First, by integrating a variety of different technologies with your ERP stack, you’ll be able to create a highly modular system. This flexibility (aka the system is easier to change) effectively future proofs your entire system against unexpected events. It also makes the resulting ERP portfolio more agile (aka it can be change more quickly). This results in a long-term ROI when compared to the inflexibility of a monolithic system. When you adopt a composable ERP strategy, you may begin to see different interplays within these systems that optimize for your business objectives in a way that outperforms your competitors.
Second, within each of these modules, a business can specify configurations that maximize specific business outcomes. So, not only is the enterprise yielding better results by adopting a particular SaaS technology, they are also enhancing those results by fine-tuning both the SaaS application and core ERP system. By having variability in both the underlying application and technology stack and in its associated configurations, enterprises can create a unique system that would be as hard to replicate as a system that is customized.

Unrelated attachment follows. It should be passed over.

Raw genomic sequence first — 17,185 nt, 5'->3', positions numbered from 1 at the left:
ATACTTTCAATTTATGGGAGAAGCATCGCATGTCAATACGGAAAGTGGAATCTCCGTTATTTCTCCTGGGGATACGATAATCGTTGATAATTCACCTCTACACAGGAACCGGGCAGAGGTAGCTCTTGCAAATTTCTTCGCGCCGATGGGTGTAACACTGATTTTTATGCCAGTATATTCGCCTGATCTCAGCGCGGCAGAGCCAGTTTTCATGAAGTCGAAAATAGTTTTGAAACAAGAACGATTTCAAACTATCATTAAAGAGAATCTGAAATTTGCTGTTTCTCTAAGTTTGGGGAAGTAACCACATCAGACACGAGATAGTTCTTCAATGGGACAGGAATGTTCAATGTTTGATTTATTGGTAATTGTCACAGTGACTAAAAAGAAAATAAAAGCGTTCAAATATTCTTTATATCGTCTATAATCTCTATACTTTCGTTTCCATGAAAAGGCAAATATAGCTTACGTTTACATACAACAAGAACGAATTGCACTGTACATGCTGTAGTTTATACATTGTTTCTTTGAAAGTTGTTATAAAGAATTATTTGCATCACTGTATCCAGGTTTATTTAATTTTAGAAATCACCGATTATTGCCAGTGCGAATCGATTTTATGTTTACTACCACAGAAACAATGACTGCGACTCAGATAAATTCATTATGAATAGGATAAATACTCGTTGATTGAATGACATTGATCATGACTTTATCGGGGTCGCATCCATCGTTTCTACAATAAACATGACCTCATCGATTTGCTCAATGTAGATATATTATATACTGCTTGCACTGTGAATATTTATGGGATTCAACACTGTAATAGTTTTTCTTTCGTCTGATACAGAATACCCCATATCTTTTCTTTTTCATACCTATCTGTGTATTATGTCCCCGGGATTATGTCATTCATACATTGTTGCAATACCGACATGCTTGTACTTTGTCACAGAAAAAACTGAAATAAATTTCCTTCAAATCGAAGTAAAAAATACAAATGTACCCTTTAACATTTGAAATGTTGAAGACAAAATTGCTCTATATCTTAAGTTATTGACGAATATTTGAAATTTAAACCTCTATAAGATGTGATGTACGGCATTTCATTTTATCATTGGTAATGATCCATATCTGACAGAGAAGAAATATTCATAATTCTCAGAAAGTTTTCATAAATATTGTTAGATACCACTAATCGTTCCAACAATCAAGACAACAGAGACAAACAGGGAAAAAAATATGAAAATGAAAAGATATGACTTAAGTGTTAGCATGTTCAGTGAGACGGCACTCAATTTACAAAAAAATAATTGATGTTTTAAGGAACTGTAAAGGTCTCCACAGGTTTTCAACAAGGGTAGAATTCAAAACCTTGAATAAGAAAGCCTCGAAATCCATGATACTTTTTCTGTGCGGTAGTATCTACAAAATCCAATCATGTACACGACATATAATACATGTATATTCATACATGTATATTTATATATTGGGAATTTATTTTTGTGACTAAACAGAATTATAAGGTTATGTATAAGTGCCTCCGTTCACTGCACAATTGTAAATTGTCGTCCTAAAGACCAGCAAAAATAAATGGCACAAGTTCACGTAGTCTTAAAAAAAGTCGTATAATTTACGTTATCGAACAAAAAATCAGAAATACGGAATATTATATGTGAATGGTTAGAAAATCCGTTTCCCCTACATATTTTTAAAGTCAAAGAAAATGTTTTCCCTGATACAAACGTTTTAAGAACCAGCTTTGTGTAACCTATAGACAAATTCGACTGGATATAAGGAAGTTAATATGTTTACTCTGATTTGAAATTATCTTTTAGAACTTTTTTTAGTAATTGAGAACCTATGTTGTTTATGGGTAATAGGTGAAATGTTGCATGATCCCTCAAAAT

Looking at agility in more depth, a composable ERP strategy allows the enterprise to move at the speed of its own internal roadmap rather than being locked to the core ERP vendor’s pace of innovation. This freedom of innovation should result in a better long-term ROI. Additionally, when an enterprise refrains from changing the underpinning code, it is far easier to support and troubleshoot, which results in a system that should be less costly and less cumbersome to maintain.
The key to success with configuration is that the products and services included in the composed solution must be able to achieve the desired business outcomes through configuration. If it can’t be configured to fit, then it may not be the right choice to replace custom ERP code. If it can be configured to fit, step back and watch the benefits roll in.